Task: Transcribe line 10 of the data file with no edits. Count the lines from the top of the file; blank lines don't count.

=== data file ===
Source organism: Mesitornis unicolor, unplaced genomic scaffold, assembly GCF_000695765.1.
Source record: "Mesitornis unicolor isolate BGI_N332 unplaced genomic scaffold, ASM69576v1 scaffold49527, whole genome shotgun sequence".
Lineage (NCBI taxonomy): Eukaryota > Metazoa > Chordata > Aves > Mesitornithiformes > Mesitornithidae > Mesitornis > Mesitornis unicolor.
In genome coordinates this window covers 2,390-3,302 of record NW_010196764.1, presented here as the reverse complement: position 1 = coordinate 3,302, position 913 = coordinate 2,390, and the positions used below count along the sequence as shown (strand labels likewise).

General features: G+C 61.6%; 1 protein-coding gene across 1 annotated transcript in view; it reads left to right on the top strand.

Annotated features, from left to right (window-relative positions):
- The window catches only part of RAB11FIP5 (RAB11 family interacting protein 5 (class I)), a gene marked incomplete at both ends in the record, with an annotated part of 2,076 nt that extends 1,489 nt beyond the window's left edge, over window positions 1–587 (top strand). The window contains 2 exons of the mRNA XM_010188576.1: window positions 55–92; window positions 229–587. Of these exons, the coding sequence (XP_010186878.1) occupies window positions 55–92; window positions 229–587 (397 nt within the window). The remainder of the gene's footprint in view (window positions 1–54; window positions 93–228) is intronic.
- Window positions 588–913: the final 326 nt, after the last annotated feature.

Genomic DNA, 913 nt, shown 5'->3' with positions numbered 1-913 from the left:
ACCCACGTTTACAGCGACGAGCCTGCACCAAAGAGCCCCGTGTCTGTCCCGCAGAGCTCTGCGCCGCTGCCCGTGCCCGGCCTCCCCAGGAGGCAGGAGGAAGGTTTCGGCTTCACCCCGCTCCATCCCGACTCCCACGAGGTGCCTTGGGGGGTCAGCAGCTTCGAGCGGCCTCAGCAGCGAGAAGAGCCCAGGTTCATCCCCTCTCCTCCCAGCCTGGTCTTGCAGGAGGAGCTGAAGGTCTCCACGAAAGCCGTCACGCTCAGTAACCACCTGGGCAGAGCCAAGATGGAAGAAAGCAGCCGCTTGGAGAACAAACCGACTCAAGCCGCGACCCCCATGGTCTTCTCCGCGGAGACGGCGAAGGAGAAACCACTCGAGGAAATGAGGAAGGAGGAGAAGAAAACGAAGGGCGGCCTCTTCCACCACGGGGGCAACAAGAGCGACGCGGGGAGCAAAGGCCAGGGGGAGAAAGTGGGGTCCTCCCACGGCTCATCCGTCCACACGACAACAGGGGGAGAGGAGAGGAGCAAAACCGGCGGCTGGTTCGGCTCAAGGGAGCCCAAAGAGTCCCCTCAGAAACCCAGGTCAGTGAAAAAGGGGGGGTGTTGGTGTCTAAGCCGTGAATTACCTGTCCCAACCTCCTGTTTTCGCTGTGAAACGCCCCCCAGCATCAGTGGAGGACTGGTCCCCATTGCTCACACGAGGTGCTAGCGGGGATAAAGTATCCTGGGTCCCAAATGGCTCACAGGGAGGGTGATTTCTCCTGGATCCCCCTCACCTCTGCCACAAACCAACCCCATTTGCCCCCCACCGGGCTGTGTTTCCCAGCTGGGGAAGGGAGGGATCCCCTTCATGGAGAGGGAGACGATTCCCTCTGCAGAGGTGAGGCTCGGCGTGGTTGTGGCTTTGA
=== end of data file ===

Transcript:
ACCCACGTTTACAGCGACGAGCCTGCACCAAAGAGCCCCGTGTCTGTCCCGCAGAGCTCTGCGCCGCTGCCCGTGCCCGGCCTCCCCAGGAGGCAGGAGGAAGGTTTCGGCTTCACCCCGCTCCATCCCGACTCCCACGAGGTGCCTTGGGGGGTCAGCAGCTTCGAGCGGCCTCAGCAGCGAGAAGAGCCCAGGTTCATCCCCTCTCCTCCCAGCCTGGTCTTGCAGGAGGAGCTGAAGGTCTCCACGAAAGCCGTCACGCTCAGTAACCACCTGGGCAGAGCCAAGATGGAAGAAAGCAGCCGCTTGGAGAACAAACCGACTCAAGCCGCGACCCCCATGGTCTTCTCCGCGGAGACGGCGAAGGAGAAACCACTCGAGGAAATGAGGAAGGAGGAGAAGAAAACGAAGGGCGGCCTCTTCCACCACGGGGGCAACAAGAGCGACGCGGGGAGCAAAGGCCAGGGGGAGAAAGTGGGGTCCTCCCACGGCTCATCCGTCCACACGACAACAGGGGGAGAGGAGAGGAGCAAAACCGGCGGCTGGTTCGGCTCAAGGGAGCCCAAAGAGTCCCCTCAGAAACCCAGGTCAGTGAAAAAGGGGGGGTGTTGGTGTCTAAGCCGTGAATTACCTGTCCCAACCTCCTGTTTTCGCTGTGAAACGCCCCCCAGCATCAGTGGAGGACTGGTCCCCATTGCTCACACGAGGTGCTAGCGGGGATAAAGTATCCTGGGTCCCAAATGGCTCACAGGGAGGGTGATTTCTCCTGGATCCCCCTCACCTCTGCCACAAACCAACCCCATTTGCCCCCCACCGGGCTGTGTTTCCCAGCTGGGGAAGGGAGGGATCCCCTTCATGGAGAGGGAGACGATTCCCTCTGCAGAGGTGAGGCTCGGCGTGGTTGTGGCTTTGA